1 million dollar education funds for my kids, my nephews and every child of a first second or third cousin… With the stipulation that it’s an SEC school and anywhere but Auburn.
Buying that hilltop acreage in Wilson County that call out to me for our family homestead every time we drive past.
And a beach house at Seaside, a Colorado mountain lodge AND a Chicago loft apartment.

You see, for those who did not ruin their family finances on a statistical near-impossibility last week, the lottery incited something written deep into our creation… The powerful ability to dream of a better day. To think long what could be beyond what actually is.

The problem with the lottery, one of many to be sure, is that every one of those dreams are disconnected from an ever achievable reality.

But for many pastors, the opposite struggle is real: the need for an achievable reality disconnects many from ever dreaming.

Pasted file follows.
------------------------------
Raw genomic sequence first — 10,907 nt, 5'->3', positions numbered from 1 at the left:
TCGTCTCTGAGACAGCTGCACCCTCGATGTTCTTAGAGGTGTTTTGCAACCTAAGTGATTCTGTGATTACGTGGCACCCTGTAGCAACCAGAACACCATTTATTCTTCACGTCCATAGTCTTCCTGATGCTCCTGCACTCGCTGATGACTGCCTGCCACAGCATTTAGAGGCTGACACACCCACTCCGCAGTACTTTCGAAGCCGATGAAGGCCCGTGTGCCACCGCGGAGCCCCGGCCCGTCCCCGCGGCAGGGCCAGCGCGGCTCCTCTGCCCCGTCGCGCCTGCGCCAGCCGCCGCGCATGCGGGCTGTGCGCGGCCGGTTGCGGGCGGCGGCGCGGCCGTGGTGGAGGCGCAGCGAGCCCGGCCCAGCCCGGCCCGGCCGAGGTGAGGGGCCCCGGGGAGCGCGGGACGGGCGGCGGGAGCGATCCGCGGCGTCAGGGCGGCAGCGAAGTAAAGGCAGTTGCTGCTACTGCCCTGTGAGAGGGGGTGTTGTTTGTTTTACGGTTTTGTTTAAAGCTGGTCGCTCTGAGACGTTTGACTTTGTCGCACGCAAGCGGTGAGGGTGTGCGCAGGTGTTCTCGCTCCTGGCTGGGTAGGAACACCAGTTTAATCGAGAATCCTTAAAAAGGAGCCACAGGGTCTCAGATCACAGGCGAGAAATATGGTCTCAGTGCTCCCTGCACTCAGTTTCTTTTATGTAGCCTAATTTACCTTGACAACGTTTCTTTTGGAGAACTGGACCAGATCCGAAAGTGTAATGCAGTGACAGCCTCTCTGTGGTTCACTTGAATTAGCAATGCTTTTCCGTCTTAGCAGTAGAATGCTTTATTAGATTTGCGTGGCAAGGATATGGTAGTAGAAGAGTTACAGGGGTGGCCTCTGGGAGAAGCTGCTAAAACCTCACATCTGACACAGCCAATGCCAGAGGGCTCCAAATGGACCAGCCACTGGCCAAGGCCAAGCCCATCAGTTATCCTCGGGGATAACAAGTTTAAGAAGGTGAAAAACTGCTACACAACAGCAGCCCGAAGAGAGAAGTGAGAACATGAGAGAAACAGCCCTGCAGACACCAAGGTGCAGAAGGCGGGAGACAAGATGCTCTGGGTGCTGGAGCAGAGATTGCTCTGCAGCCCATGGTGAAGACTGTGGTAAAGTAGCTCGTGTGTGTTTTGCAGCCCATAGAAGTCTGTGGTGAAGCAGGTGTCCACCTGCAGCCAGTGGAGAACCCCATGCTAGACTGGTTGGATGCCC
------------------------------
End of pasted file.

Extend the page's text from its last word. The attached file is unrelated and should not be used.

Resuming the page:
Today’s pressures mount for many ministry: Pressure to perform. To make budget before the big missions offering saves the day. To have a cool hairstyle like that guy in Nashville. To reveal bulging biceps as you open the Bible. To increase attendance faster than last year. Or even to once and for all relocate the church.

The pressures of Sunday often mute the dreaming of one day.

Will Mancini recently addressed the subject of pastoral dreaming, thinking long about the future, in this blog post… It’s even in the name of his new book: God Dreams.

And for any in ministry, it was the capacity to imagine a better future, to picture God’s redemptive movement, to see beyond what is to what could be that got us us here to begin with. Everyone called according to God’s purpose does so with a Great Commission Dream branded on our mind and buried in our heart. The everyday-on-call mechanics of ministry and the overlooked-in-seminary reality of leadership serve to squelch our permission to dream as we did at that first moment surrender.

It is a great irony that we would commemorate perhaps the most famous dreamer in American history the week after we celebrate perhaps the biggest lottery jackpot of all time. Dr. Martin Luther King Jr. should forever remind us that the capacity to dream and align people toward a better day may be the greatest human capacity of all.